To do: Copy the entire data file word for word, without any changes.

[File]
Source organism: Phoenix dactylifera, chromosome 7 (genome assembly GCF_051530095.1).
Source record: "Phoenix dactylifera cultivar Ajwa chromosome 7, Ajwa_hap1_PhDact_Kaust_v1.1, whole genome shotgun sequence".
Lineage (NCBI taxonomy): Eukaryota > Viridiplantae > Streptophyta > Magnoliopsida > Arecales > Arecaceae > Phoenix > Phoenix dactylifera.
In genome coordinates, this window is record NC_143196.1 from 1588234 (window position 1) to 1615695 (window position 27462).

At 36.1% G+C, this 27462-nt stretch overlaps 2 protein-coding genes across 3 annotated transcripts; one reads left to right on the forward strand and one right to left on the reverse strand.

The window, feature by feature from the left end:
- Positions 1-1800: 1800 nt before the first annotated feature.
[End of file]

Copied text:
Source organism: Phoenix dactylifera, chromosome 7 (genome assembly GCF_051530095.1).
Source record: "Phoenix dactylifera cultivar Ajwa chromosome 7, Ajwa_hap1_PhDact_Kaust_v1.1, whole genome shotgun sequence".
Lineage (NCBI taxonomy): Eukaryota > Viridiplantae > Streptophyta > Magnoliopsida > Arecales > Arecaceae > Phoenix > Phoenix dactylifera.
In genome coordinates, this window is record NC_143196.1 from 1588234 (window position 1) to 1615695 (window position 27462).

At 36.1% G+C, this 27462-nt stretch overlaps 2 protein-coding genes across 3 annotated transcripts; one reads left to right on the forward strand and one right to left on the reverse strand.

The window, feature by feature from the left end:
- Positions 1-1800: 1800 nt before the first annotated feature.